*not affine equivariant*. Let \(T(\cdot)\) denote an estimator of a parameter of interest (e.g., covariance matrix) and let \(X\) denote the \((n \times p)\) data matrix. An estimator \(T\) is affine equivariant if and only if \(T(A X + b) = A T(X) + b\), for any nonsingular \((m \times n)\) matrix \(A\) and any \(n\)-vector \(b\). Although version`"V2"`

of the BACON method yields an estimator that is not affine equivariant in the above sense, Billor et al. (2000) point out that the method is nearly affine equivariant. - There exists an alternative initialization method
(
`"version = V1"`

) which is based on the coordinate-wise (weighted) means; therefore, it is affine equivariant but*not robust*.

From the above output, we see that the algorithm converged in three
iterations. In case the algorithm does not converge, we may increase the
maximum number of iterations (default: `maxiter = 50`

) and
toggle `verbose = TRUE`

to (hopefully) learn more why the
method did not converge.

In the next step, we want to study the result in more detail. In
particular, we are interested in the estimated center and scatter (or
covariance) matrix. To this end, we can call the `summary()`

method on the object `fit`

.

```
> summary(fit)
Weighted BACON: Robust location, covariance, and distances
Initialized by method: V2
Converged in 3 iterations (alpha = 0.05)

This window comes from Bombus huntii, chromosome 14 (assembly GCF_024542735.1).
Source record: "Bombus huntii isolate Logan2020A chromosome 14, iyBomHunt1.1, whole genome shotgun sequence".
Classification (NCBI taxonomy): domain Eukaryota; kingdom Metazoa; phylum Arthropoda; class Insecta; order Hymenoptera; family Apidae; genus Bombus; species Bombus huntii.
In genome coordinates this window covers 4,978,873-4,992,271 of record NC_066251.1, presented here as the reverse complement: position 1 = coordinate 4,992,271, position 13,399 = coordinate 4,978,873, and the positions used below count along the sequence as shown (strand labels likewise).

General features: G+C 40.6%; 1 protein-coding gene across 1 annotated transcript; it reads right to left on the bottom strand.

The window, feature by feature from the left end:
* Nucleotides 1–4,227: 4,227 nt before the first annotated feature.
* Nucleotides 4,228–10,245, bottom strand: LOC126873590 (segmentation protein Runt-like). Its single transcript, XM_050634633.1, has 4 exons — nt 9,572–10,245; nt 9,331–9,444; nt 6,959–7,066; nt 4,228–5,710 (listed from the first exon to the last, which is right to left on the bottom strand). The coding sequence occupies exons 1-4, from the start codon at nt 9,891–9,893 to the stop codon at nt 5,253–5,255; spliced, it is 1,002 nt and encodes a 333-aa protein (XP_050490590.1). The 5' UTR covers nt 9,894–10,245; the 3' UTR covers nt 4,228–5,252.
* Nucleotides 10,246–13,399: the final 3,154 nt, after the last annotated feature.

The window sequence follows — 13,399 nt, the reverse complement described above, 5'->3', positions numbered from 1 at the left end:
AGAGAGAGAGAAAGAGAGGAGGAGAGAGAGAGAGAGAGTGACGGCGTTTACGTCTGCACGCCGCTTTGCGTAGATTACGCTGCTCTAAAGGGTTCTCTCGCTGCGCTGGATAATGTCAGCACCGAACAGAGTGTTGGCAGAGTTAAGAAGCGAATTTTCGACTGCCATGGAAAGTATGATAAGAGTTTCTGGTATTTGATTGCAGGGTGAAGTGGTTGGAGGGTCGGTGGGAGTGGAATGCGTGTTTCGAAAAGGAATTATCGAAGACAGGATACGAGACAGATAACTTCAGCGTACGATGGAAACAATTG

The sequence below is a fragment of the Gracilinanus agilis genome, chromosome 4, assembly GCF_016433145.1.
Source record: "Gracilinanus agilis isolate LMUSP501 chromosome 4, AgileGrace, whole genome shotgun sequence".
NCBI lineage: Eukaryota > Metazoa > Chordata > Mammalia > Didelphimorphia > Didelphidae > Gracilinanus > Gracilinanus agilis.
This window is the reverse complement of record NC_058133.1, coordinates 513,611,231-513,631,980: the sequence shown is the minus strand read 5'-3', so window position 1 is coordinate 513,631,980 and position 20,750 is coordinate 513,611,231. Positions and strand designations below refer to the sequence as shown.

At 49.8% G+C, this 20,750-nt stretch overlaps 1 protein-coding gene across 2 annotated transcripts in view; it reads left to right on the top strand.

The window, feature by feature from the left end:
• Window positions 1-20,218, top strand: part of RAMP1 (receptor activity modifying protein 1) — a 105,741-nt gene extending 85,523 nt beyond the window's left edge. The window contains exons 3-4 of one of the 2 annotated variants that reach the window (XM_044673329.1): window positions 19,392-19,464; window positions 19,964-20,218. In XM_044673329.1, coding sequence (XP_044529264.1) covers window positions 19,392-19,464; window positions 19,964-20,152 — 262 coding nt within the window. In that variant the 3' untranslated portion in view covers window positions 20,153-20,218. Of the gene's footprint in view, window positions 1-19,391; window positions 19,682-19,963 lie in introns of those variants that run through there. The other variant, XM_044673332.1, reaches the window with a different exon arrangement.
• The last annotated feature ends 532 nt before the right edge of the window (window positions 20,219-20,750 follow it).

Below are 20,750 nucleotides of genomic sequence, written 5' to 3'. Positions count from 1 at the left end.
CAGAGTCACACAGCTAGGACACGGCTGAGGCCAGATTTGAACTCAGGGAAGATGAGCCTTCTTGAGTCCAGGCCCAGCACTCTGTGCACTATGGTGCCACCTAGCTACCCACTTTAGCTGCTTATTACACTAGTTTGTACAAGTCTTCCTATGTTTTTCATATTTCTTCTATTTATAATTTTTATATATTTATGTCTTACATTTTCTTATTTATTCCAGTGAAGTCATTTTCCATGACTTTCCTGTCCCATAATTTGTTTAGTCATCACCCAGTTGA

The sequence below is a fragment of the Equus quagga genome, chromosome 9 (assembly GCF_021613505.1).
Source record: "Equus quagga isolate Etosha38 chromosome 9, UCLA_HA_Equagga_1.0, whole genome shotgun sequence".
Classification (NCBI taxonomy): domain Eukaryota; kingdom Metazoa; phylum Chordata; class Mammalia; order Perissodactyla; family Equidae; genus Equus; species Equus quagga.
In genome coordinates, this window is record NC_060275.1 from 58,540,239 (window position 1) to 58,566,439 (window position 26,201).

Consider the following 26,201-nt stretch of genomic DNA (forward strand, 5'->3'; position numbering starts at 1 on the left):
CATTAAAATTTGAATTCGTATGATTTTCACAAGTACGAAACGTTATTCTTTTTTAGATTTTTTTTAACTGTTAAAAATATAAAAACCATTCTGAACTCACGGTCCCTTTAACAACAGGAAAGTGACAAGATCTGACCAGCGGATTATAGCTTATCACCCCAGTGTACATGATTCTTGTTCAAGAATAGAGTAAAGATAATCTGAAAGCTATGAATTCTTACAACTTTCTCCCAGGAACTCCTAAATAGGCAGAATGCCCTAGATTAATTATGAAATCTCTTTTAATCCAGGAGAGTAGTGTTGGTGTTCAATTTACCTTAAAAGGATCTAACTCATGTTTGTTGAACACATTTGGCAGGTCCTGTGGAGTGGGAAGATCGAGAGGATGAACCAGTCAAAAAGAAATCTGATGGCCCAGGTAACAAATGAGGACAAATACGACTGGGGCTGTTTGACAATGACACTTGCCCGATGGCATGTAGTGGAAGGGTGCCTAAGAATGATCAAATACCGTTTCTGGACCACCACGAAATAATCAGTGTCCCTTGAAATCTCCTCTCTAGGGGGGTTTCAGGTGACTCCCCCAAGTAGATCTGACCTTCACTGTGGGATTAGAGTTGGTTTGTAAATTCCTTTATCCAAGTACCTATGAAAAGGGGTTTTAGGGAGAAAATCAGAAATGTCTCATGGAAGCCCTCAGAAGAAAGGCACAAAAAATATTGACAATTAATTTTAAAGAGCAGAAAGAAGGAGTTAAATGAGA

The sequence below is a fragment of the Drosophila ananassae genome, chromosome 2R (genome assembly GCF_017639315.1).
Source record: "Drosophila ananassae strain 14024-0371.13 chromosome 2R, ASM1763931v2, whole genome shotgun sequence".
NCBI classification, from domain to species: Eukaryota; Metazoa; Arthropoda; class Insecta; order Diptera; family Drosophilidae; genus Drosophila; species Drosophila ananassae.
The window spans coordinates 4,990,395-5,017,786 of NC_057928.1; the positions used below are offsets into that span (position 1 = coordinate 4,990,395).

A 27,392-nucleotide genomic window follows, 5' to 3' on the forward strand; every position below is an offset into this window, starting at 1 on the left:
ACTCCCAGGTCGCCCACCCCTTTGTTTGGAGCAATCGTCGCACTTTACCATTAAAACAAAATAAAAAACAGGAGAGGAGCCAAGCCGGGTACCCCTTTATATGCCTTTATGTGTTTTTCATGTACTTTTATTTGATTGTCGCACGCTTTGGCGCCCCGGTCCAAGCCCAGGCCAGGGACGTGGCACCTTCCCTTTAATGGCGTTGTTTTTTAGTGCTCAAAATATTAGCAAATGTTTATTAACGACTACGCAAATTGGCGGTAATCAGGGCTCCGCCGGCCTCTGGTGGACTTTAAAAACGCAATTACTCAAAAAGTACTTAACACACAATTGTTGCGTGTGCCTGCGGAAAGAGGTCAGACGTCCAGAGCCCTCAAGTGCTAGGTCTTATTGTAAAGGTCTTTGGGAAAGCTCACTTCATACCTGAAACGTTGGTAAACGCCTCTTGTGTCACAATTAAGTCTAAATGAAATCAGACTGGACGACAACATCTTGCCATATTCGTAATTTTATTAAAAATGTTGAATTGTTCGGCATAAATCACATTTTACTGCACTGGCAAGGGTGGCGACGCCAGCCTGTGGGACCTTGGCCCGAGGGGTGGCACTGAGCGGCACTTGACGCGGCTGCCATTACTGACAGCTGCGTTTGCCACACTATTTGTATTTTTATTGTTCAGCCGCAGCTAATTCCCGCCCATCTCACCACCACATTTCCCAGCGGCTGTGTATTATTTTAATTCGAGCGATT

Number of potential outliers: 13 (34.21%)
Robust estimate of location:
X1 X2 X3 X4 X5
108.4 149.0 275.6 218.7 279.8
Robust estimate of covariance:
X1 X2 X3 X4 X5
X1 397.3 301.4 -1368.2 -268.1 -227.0
X2 301.4 258.9 -916.2 -161.3 -143.2
X3 -1368.2 -916.2 7262.8 1757.8 1406.6
X4 -268.1 -161.3 1757.8 472.2 368.5
X5 -227.0 -143.2 1406.6 368.5 290.4
Distances (cutoff: 5.675):
Min. 1st Qu. Median Mean 3rd Qu. Max.
1.321 1.923 2.534 6.957 13.082 20.550
```

The method has detected 13 *potential* outliers. It is
important to study the diagnostic plot to learn more about the potential
outliers. The robust (Mahalanobis) distances vs. the index of the
observations (`1:n`

) can be plotted as follows.

The dashed horizontal line shows the cutoff threshold on the robust distances. Observations above the line are nominated as potential outliers by the BACON algorithm. It is left to the analyst to finally label outlying observations as such. In the next section, we introduce an alternative plotting method (see below).

The method `is_outlier()`